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The Indian Capture ofJacob Nicely

by Ronald Earl Nicely

A Joint Meeting with the Daniel B. Matthews Historical Society

Signals, November 2005

 

Settler and Indian struggled for possession of this area in the second half of the 18th century. Many an atrocity was perpetrated by both sides in our now quiet forests and dells.

Our lecture this month tells the story of a five-year-old white boy kidnapped in 1775 by Wyandot Indians, torn from all that was dear to him, who curiously later gained prominence – and peace – among the Seneca nation and left a long line of proud Indian descendants. The real beauty of this story is that in modern times the kin of the kidnapped boy, white and Indian, have been able to reconcile and to a degree dispel the unpleasantries of those tumultuous times so long ago.


Our kidnap victim, Jacob (Kneisle) Nicely, came from a German immigrant family that had initially lived in Philadelphia but had moved to Four-Mile Run near Ligonier, Pennsylvania, in 1761. The British encouraged the Indians to terrorize Americans during the Revolution, and the Kneisle incident resulted from this agitation.

Not a few Indian captives found life more congenial among the tribes, and this was the case with Jacob. His Indian name was Crow, given because of a distinctive sound to his crying. He became a skilled deer hunter, married four times and lived among the Seneca at Sandusky, Ohio. His white family thought he was lost, but they learned of his whereabouts in 1828 and tried to effect a reunion. Crow declined to return to his former life.

In 1831, when the lands of the Seneca were ceded to the United States government, Crow became relatively wealthy as a result of the sale of his property. In 1832 he decided to move with his adopted people to a reservation in Oklahoma, an arduous journey of 1000 miles. Shortly after his arrival there in 1833, Crow died of cholera at age 63.


More than 200 years later the Nicely and Whitecrow clans were able to reunite and remember their ancestor and their shared heritage.


Telling this story is Ronald Earl Nicely, who was born and raised in Ligonier Township in Westmoreland County. After service in the U. S. Army and a degree from the University of Pittsburgh, Mr. Nicely was employed by the Kennametal Corporation for 35 years. He is now retired and resides in Latrobe, where he keenly pursues history, including that of his own family. His book was published in 2004 in cooperation with Trafford Publishing, Victoria, BC, Canada.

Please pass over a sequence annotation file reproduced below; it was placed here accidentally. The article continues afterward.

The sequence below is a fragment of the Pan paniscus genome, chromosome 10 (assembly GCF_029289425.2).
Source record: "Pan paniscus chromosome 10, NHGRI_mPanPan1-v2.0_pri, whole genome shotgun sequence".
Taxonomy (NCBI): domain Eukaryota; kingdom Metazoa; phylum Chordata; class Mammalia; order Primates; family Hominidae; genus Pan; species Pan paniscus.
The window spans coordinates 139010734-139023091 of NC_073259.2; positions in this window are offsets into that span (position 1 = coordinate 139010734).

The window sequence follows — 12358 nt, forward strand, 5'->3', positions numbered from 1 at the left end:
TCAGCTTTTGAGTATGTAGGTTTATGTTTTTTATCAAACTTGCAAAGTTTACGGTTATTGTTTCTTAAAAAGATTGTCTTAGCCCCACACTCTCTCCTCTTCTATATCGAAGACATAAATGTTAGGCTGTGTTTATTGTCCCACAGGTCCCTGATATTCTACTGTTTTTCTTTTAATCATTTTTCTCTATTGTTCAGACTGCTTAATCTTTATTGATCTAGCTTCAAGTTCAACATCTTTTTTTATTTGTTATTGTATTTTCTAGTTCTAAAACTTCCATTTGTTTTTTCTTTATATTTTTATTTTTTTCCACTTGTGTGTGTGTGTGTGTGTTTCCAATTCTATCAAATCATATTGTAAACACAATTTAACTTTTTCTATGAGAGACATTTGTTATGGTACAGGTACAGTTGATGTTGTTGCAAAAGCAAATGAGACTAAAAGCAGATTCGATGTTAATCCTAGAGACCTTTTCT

Indian Trouble on Big Sewickley Creek

One famous incident that occurred nearby in the spring of 1779 featured the famous scout and Indian fighter Sam Brady. (We are grateful to Allan W. Eckert’s That Dark and Bloody River, published 1995 by Bantam Books, for the details.)

Brady had been charged by Colonel Daniel Brodhead, in command at Fort McIntosh in today’s Beaver, with forming an elite group of rangers to control increasing Indian violence. One of that unit’s first adventures occurred along Big Sewickley Creek, as the group patrolled the road east from Fort McIntosh to Fort Pitt looking for Indians who might assault the isolated settlements north of the river or cross the Ohio River to raid there. They picked up the tracks of a party of 25 Indians who were headed up the valley of Big Sewickley Creek. Brady knew that there were some German families settled along that creek, and he feared the worst.

Approaching Big Sewickley’s headwaters, the party came to the claim of Jacob Frantz, where they found his burned cabin still smoldering. Nearby lay the bodies of Frantz and his 18 year old daughter, both tomahawked and scalped. In a cornfield they found another man, Elmer Krebs, who was barely alive, having been mortally wounded and scalped. He told of an Indian attack while the cornfield was being planted. Frantz had been shot outright, and his daughter Sophie murdered because she was lame and could not walk well. A second daughter and two other men had been carried off by the savages.

The Brady party followed their trail. Soon they came to another cabin that had been set ablaze, this one belonging to John Henry, a Dutchman. As there were no bodies, it was assumed that Henry and his wife and two children had been carried off.

The pursuit continued northeast toward the Allegheny. Eventually Brady caught up with some of the Indians, who had camped near a great bend in the river about 60 miles upriver from Pittsburgh. The Indians were surprised at dawn; several were shot, and the rest scattered. The Henry children were rescued. Canoes were constructed to float them down to Pittsburgh, where they were turned over to relatives. The rifles and other plunder that the Indians left behind were auctioned for the benefit of the children. To commemorate the rescue, the site was named Brady’s Bend.

Colonel Brodhead was much pleased with his new rangers, but violence was to continue for many years along the frontier.


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